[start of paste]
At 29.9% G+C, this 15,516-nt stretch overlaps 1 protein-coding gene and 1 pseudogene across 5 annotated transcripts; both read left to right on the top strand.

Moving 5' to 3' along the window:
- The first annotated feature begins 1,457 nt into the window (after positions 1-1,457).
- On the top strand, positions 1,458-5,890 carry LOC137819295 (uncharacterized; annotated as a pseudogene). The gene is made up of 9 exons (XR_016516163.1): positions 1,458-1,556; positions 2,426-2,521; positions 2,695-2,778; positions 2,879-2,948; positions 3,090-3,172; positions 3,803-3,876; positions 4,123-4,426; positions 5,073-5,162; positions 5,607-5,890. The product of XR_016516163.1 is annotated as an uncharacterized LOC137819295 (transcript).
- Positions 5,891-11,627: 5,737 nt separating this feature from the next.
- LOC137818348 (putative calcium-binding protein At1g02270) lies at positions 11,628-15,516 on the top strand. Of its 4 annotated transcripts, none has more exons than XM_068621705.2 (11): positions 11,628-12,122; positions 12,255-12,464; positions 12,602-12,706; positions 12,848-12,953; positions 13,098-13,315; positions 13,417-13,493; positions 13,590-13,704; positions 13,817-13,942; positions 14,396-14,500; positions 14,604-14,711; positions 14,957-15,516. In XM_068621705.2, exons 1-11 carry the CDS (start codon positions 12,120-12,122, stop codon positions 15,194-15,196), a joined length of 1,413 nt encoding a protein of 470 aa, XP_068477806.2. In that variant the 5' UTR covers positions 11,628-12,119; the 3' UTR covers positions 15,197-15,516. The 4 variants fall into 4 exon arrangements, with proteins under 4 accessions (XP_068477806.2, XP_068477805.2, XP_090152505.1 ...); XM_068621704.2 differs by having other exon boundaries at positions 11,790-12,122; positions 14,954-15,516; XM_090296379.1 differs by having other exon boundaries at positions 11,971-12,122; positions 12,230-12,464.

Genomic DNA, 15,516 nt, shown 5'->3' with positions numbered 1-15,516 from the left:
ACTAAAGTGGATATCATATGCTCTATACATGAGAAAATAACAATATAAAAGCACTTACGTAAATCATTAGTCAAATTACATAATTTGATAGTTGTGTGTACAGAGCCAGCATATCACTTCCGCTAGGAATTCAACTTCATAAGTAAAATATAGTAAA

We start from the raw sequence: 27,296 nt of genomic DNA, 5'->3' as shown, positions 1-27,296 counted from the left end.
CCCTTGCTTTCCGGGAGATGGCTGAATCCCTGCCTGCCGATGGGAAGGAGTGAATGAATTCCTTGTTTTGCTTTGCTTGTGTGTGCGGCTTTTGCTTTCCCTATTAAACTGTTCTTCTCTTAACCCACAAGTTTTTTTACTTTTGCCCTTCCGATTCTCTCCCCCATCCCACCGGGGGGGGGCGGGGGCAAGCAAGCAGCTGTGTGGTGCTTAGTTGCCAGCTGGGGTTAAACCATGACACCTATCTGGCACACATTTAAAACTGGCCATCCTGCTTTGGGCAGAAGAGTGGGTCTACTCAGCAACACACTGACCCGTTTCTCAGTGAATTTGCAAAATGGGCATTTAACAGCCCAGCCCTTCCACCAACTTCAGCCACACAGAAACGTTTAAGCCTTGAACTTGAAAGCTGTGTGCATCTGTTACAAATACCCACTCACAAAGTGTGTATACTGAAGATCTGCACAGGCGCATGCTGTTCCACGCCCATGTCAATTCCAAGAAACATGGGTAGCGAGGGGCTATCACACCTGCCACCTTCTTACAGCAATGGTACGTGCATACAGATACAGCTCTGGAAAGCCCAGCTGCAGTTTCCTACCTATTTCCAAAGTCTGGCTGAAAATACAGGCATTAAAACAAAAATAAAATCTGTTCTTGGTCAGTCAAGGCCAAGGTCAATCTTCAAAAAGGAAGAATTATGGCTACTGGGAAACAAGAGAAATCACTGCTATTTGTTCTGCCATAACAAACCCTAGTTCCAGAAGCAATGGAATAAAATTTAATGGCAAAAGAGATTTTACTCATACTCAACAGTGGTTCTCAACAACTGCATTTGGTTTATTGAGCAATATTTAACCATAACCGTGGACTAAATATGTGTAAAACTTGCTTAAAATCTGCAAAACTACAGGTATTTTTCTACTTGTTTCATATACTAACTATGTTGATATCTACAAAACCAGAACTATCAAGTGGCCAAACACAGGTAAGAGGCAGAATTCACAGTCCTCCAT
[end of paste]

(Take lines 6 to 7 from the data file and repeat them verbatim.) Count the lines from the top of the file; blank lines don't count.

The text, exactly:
- LOC137818348 (putative calcium-binding protein At1g02270) lies at positions 11,628-15,516 on the top strand. Of its 4 annotated transcripts, none has more exons than XM_068621705.2 (11): positions 11,628-12,122; positions 12,255-12,464; positions 12,602-12,706; positions 12,848-12,953; positions 13,098-13,315; positions 13,417-13,493; positions 13,590-13,704; positions 13,817-13,942; positions 14,396-14,500; positions 14,604-14,711; positions 14,957-15,516. In XM_068621705.2, exons 1-11 carry the CDS (start codon positions 12,120-12,122, stop codon positions 15,194-15,196), a joined length of 1,413 nt encoding a protein of 470 aa, XP_068477806.2. In that variant the 5' UTR covers positions 11,628-12,119; the 3' UTR covers positions 15,197-15,516. The 4 variants fall into 4 exon arrangements, with proteins under 4 accessions (XP_068477806.2, XP_068477805.2, XP_090152505.1 ...); XM_068621704.2 differs by having other exon boundaries at positions 11,790-12,122; positions 14,954-15,516; XM_090296379.1 differs by having other exon boundaries at positions 11,971-12,122; positions 12,230-12,464.

Genomic DNA, 15,516 nt, shown 5'->3' with positions numbered 1-15,516 from the left: